The extreme need for benefits is not necessarily a result of Sandy; the storm simply exacerbated the suffering of thousands of households who were already in poverty, and pushed many families into severe hardship who were barely managing to keep themselves afloat in a harsh economy. Responding to this immense need for benefits-access requires a significant change in our operations. Over the next few months, The River Fund will not only be bringing food to desperate neighborhoods in the flood zones, we are also significantly expanding our capacity to assist needy families and seniors access as many as 44 available benefits for which they may be eligible. This is being accomplished by converting our Mobile Benefits Outreach system from a vehicle-based work-station model to one that uses a far nimbler and less costly system based on tablet- and notebook-computers. As a result of this shift, we will be able to deploy eight new mobile agents into the field—greatly increasing the number of households we can help every day.
What Happens Now?
For the past fifty years, in response to the growing problem of hunger in New York City, a large network of community-based organizations (CBOs) grew and became established poverty amelioration resources in hundreds of neighborhoods. Like us, all of these groups work very hard to address the problem of food-insufficiency. Although this huge network of some 1,300 pantries and soup-kitchens extends into almost every part of the City, Hyperstorm Sandy exposed severe weaknesses in the system: Most of the areas hardest hit by the storm, were already badly underserved before last October. The number of food programs in the flood zones was totally inadequate to serve the large population of struggling families and seniors. Not only did the storm increase the hardship of those households, it also pushed thousands of new families over the edge who were barely clinging to some semblance of stability.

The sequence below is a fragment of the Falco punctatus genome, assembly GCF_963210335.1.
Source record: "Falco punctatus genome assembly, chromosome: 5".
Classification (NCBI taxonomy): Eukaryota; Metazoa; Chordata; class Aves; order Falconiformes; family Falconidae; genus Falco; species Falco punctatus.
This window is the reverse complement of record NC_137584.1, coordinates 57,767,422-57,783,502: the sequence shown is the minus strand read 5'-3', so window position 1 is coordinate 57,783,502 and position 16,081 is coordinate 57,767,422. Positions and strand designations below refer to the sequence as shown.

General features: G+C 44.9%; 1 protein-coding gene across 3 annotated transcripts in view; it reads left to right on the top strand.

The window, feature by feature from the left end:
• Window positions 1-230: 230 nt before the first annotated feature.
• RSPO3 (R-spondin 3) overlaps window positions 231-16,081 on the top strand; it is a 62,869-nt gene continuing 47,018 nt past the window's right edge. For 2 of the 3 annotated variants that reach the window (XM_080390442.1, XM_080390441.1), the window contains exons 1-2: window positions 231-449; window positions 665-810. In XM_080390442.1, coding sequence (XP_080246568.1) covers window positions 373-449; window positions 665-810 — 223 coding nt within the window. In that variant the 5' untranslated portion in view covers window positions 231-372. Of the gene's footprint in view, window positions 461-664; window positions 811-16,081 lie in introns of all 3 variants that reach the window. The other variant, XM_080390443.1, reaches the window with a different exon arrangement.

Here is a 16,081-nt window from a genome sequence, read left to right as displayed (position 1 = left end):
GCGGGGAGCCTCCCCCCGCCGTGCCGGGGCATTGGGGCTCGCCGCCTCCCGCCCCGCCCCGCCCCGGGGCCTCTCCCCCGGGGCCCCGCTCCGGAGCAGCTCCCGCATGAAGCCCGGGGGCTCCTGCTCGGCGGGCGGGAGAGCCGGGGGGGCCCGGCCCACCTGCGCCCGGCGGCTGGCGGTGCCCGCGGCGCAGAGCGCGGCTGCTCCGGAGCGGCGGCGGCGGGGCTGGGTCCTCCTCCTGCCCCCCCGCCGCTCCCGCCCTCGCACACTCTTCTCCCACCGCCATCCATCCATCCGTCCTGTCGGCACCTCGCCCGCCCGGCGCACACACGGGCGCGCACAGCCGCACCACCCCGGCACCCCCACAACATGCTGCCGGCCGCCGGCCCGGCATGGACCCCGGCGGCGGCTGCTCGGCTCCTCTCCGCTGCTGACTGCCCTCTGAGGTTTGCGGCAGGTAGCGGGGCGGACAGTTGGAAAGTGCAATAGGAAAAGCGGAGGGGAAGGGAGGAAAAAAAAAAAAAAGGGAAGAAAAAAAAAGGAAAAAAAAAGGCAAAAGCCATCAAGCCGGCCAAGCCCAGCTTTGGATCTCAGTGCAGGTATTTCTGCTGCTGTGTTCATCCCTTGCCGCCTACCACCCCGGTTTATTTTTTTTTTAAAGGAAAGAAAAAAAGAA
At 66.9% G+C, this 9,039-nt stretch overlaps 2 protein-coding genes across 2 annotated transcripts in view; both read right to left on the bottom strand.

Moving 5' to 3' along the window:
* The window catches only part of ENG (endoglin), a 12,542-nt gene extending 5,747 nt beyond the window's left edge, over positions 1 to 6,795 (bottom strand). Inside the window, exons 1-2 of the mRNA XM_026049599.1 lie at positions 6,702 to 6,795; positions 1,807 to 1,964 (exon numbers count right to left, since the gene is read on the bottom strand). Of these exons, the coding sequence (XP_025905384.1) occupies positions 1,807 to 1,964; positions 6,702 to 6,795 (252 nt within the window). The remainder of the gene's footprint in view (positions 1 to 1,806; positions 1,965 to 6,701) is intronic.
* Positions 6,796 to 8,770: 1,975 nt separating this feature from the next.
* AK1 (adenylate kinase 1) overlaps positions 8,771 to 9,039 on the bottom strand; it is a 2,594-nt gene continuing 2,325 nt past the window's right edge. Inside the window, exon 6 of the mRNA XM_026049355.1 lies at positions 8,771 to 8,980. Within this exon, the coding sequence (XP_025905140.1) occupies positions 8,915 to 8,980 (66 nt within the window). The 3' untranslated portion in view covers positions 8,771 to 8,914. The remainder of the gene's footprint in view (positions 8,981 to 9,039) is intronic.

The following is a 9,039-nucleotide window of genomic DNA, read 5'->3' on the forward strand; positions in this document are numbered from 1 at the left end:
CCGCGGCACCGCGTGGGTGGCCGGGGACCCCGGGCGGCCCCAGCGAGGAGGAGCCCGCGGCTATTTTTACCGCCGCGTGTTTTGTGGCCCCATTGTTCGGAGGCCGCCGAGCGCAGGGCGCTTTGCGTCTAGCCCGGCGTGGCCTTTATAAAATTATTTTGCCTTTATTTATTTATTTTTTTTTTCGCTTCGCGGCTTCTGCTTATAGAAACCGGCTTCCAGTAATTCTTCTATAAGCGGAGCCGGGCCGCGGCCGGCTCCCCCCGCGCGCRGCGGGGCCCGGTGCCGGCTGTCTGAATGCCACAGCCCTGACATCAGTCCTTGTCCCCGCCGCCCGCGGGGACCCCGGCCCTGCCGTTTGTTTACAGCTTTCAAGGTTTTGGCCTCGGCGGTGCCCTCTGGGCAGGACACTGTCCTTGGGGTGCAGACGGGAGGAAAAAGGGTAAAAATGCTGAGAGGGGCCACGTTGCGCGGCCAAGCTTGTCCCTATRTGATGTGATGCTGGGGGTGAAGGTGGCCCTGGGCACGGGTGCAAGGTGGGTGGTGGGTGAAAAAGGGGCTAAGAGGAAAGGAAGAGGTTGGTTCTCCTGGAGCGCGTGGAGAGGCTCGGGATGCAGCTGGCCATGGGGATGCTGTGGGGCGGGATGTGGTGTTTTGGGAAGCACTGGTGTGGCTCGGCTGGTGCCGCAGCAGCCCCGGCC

The River Fund is one of a handful of organizations in New York City with deep experience in poverty amelioration who have committed themselves to supporting a longer term involvement in the Sandy Flood Zones to address the problem of hunger in the area and access to benefits. We must now address the need in New York City’s flood zones no longer simply as a “response to Sandy.” It’s much bigger than that now—and the poverty we are addressing is a long-term systemic issue. As a result, taking care of the Sandy Flood Zones is now part of our ongoing effort to “Confront Hunger, Homelessness and Poverty.” Please continue to support our work in helping those whose lives have been devastated by this storm. Click here to help.